Author: William Rosen
Publisher: Penguin Books
Release Date: 2015-04-28
In May 1315, years before the Black Death, it started to rain. For the seven disastrous years that followed, Europeans would be visited by a series of curses unseen since the third book of Exodus: floods, ice, failures of crops and cattle and epidemics not just of disease, but of pike, sword and spear. All told, six million lives, one-eighth of Europe's total population, would be lost. This is the stunning story of the oft-overlooked Great Famine, told with wit and drama, it demonstrates what it all means for today's discussions of climate change.
Author: William Rosen
Release Date: 2014-05-15
The incredible true story of how a cycle of rain, cold, disease, and warfare created the worst famine in European history—years before the Black Death, from the author of Justinian's Flea and the forthcoming Miracle Cure In May 1315, it started to rain. For the seven disastrous years that followed, Europeans would be visited by a series of curses unseen since the third book of Exodus: floods, ice, failures of crops and cattle, and epidemics not just of disease, but of pike, sword, and spear. All told, six million lives—one-eighth of Europe’s total population—would be lost. With a category-defying knowledge of science and history, William Rosen tells the stunning story of the oft-overlooked Great Famine with wit and drama and demonstrates what it all means for today’s discussions of climate change. From the Trade Paperback edition.
Author: Geoffrey Parker
Publisher: Yale University Press
Release Date: 2017-06-06
An accessible synthesis of the prescient best seller exploring seventeenth-century catastrophe and the impact of climate change First published in 2013, Geoffrey Parker’s prize-winning best seller Global Crisis analyzes the unprecedented calamities—revolutions, droughts, famines, invasions, wars, and regicides—that befell the mid-seventeenth-century world and wiped out as much as one-third of the global population, and reveals climate change to be the root cause. Examining firsthand accounts of the crises and scrutinizing the prevailing weather patterns during the 1640s and 1650s—longer and harsher winters, and cooler and wetter summers—Parker reveals evidence of disrupted growing seasons causing malnutrition, disease, a higher death toll, and fewer births. This new abridged edition distills the original book’s prodigious research for a broader audience while retaining and indeed emphasizing Parker’s extraordinary historical achievement: his dazzling demonstration of the link between climate change and worldwide catastrophe 350 years ago. Yet, the contemporary implications of his study are equally important: are we prepared today for the catastrophes that climate change could bring tomorrow? At half the original length, this user-friendly abridgment is ideal for students and general readers seeking a rapid handle on the key issues.
Author: William Rosen
Release Date: 2007-05-03
From the acclaimed author of Miracle Cure and The Third Horseman, the epic story of the collision between one of nature's smallest organisms and history's mightiest empire During the golden age of the Roman Empire, Emperor Justinian reigned over a territory that stretched from Italy to North Africa. It was the zenith of his achievements and the last of them. In 542 AD, the bubonic plague struck. In weeks, the glorious classical world of Justinian had been plunged into the medieval and modern Europe was born. At its height, five thousand people died every day in Constantinople. Cities were completely depopulated. It was the first pandemic the world had ever known and it left its indelible mark: when the plague finally ended, more than 25 million people were dead. Weaving together history, microbiology, ecology, jurisprudence, theology, and epidemiology, Justinian's Flea is a unique and sweeping account of the little known event that changed the course of a continent. From the Trade Paperback edition.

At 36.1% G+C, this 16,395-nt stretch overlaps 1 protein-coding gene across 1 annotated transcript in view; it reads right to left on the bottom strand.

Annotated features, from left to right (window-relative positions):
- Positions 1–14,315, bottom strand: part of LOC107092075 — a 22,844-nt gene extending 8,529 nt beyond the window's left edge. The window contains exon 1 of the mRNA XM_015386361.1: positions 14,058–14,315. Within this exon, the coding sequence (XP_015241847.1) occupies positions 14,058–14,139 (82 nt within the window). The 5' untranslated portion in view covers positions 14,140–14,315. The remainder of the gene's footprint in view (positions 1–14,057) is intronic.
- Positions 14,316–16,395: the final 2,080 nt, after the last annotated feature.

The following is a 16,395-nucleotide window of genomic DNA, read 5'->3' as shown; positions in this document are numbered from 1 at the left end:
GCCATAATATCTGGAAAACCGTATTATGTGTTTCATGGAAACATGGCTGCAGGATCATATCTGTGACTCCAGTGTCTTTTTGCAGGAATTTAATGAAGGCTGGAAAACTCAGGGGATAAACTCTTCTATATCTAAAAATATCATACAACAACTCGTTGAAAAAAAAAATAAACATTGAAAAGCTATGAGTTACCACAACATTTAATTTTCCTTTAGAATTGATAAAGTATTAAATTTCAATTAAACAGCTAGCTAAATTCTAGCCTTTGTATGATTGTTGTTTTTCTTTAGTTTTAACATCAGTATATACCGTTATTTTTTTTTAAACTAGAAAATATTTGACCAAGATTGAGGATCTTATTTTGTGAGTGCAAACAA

Author: John Aberth
Release Date: 2013-09-13
Praise for the first edition: "Aberth wears his very considerable and up-to-date scholarship lightly and his study of a series of complex and somber calamites is made remarkably vivid." -- Barrie Dobson, Honorary Professor of History, University of York The later Middle Ages was a period of unparalleled chaos and misery -in the form of war, famine, plague, and death. At times it must have seemed like the end of the world was truly at hand. And yet, as John Aberth reveals in this lively work, late medieval Europeans' cultural assumptions uniquely equipped them to face up postively to the huge problems that they faced. Relying on rich literary, historical and material sources, the book brings this period and its beliefs and attitudes vividly to life. Taking his themes from the Four Horsemen of the Apocalypse, John Aberth describes how the lives of ordinary people were transformed by a series of crises, including the Great Famine, the Black Death and the Hundred Years War. Yet he also shows how prayers, chronicles, poetry, and especially commemorative art reveal an optimistic people, whose belief in the apocalypse somehow gave them the ability to transcend the woes they faced on this earth. This second edition is brought fully up to date with recent scholarship, and the scope of the book is broadened to include many more examples from mainland Europe. The new edition features fully revised sections on famine, war, and plague, as well as a new epitaph. The book draws some bold new conclusions and raises important questions, which will be fascinating reading for all students and general readers with an interest in medieval history.
Author: Lewis H. Ziska
Publisher: Cambridge Scholars Publishing
Release Date: 2018-01-23
Genre: Technology & Engineering
With the global adoption of the “green revolution” in the 1970s; the long historical legacy of agriculture’s boom and bust cycle seemed – finally – to be put on hold. It appeared as though the apocalyptic nightmare of famine had been vanquished. However, now, man-made climate change poses a new and immediate crisis – from Syria to South Sudan – how do we feed the 10 billion people likely to inhabit the planet by 2050? How do we continue to feed, sustainably, the 7.5 billion of us that are already here? How do we do so in a climate that is becoming increasing hostile to food security? This book explores the history of agriculture, and the threat that climate change imposes for all aspects of our “daily bread”. While these challenges are severe and significant, it argues that we are not without hope, and offers a wide range of solutions, from polyculture farming to feminism that can, when applied, lead to a better future for humankind.